Group-IB established that the group used a unique method of dividing a payload (a custom Cobalt Strike Beacon) in order to download malicious code to target devices and execute it. Once the payload was compiled, it was encoded in Base64 and then divided into chunks of 775 characters and added to a text file using a certain command. In one of the observed cases, in order to write the entire payload to a file, the threat actors needed to repeat this action 154 times. The same atypical method of dividing the payload was observed in the network belonging to another organization, where the threat actors divided the code into chunks of 1,024 characters. To write the payload fully, in this case they needed 128 iterations.

Group-IB researchers emphasize that the group usually used certain servers exclusively to host the Cobalt Strike framework, while they exploited others only for active scanning through Acunetix. The Group-IB TI team identified servers that were used for both, however. “Despite the servers being protected with the cloud service CloudFlare, which hides the real server addresses, the Group-IB Threat Intelligence system detected APT41 server backends, which helped monitor the group’s malicious infrastructure and quickly block their servers,“ a Group-IB specialist said.

A noteworthy finding by Group-IB related to Cobalt Strike is the use of listeners with custom SSL certificates. Listeners are used for accepting connections from the payload in order to maintain communication between bots and the C&C server. In the cases examined, APT41 used unique SSL certificates that mimicked ”Microsoft“, “Facebook” and ”CloudFlare". According to Group-IB, servers with such certificates first emerged in early 2020. By the end of 2021, their number reached 106. The Group-IB team identified more than 100 Cobalt Strike servers that are used only by APT41. Most are no longer active. All information about adversary infrastructure and indicators of compromise are automatically sent to Group-IB Managed XDR (part of the Unified Risk Platform), which helps detect threats and identify attacks at an early stage.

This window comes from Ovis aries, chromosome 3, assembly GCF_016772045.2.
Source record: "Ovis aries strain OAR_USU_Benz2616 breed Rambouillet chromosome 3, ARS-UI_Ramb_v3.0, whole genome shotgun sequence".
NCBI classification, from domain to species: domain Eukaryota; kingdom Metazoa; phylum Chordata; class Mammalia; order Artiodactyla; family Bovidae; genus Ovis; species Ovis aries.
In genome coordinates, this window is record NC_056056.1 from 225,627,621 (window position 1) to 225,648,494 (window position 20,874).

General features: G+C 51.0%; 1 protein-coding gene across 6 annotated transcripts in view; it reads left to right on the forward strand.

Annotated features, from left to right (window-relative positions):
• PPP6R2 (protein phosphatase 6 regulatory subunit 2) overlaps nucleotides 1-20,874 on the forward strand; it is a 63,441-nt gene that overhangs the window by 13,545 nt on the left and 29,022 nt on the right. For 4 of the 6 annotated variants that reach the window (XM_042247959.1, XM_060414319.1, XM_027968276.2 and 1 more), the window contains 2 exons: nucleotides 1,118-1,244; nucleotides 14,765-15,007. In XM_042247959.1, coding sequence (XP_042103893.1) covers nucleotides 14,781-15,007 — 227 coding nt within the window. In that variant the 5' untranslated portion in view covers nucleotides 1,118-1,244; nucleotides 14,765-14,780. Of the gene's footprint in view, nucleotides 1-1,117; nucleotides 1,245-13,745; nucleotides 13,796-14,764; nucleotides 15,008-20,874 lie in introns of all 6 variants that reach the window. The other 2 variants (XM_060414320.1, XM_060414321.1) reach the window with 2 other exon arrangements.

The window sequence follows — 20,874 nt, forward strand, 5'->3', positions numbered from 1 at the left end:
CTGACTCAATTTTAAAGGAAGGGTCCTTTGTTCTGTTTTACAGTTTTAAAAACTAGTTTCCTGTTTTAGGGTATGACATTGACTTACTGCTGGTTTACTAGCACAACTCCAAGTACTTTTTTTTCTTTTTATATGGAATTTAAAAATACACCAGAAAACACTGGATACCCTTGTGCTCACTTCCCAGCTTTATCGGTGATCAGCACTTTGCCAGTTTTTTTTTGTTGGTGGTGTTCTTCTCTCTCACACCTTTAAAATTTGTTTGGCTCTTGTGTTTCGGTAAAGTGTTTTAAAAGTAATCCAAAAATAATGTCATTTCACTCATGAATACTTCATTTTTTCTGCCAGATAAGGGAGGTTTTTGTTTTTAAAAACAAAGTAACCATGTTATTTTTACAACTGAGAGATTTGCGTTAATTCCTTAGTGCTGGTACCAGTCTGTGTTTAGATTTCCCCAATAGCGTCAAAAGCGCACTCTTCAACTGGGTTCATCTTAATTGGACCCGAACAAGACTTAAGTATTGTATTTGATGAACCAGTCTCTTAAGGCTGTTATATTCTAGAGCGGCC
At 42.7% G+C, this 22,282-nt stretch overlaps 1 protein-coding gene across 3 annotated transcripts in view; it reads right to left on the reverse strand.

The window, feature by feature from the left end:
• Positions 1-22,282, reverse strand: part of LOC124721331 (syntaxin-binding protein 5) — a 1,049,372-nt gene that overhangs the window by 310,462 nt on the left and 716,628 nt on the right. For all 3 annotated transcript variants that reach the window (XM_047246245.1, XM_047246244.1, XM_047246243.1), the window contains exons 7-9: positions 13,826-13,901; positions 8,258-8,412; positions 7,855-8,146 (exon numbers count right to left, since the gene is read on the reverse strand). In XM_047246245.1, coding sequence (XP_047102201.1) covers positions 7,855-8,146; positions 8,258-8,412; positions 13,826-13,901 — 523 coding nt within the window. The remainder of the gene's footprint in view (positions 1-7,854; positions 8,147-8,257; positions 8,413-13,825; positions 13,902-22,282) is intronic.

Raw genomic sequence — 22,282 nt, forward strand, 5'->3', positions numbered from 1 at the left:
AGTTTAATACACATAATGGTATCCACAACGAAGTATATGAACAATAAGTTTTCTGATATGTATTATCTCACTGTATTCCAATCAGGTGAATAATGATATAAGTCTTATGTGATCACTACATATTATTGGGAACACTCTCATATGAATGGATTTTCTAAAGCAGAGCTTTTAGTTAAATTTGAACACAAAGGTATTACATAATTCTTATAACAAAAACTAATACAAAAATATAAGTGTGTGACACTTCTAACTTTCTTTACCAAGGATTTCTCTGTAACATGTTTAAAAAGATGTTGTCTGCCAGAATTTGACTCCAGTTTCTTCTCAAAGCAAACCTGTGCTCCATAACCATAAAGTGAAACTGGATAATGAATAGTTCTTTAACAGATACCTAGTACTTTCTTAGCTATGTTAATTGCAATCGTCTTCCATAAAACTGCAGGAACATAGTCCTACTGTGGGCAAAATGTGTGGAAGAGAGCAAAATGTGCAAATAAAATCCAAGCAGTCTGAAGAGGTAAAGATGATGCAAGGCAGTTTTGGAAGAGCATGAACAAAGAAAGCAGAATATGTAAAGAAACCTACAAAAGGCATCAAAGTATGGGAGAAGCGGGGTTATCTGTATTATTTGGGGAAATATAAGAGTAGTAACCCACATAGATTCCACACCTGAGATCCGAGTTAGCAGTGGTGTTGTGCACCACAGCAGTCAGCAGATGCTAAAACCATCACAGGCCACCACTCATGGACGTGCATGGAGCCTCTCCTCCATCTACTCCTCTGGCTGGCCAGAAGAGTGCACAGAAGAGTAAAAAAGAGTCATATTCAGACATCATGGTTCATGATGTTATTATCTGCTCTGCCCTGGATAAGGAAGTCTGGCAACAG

Working on a schedule

Research into APT41 malware campaigns from 2021 helped Group-IB Threat Intelligence analysts align all the group’s timestamps to UTC+8. As a result, they have come to the following conclusions. The group starts working at 9 AM and its activity stops around 7 PM. There are several countries in the attacker’s time zone, including China, Malaysia, Singapore, parts of Russia, and Australia.

Regarding threat actor attribution, the report provides a list of mostly Chinese IP addresses used to communicate with Cobalt Strike servers. The experts also noted the use of Chinese characters on the devices from which the attacks were conducted. Interestingly, the researchers noticed a specific Pinyin format being used to name directories. Pinyin is a romanization system that represents the sounds of the Chinese language using the Latin alphabet.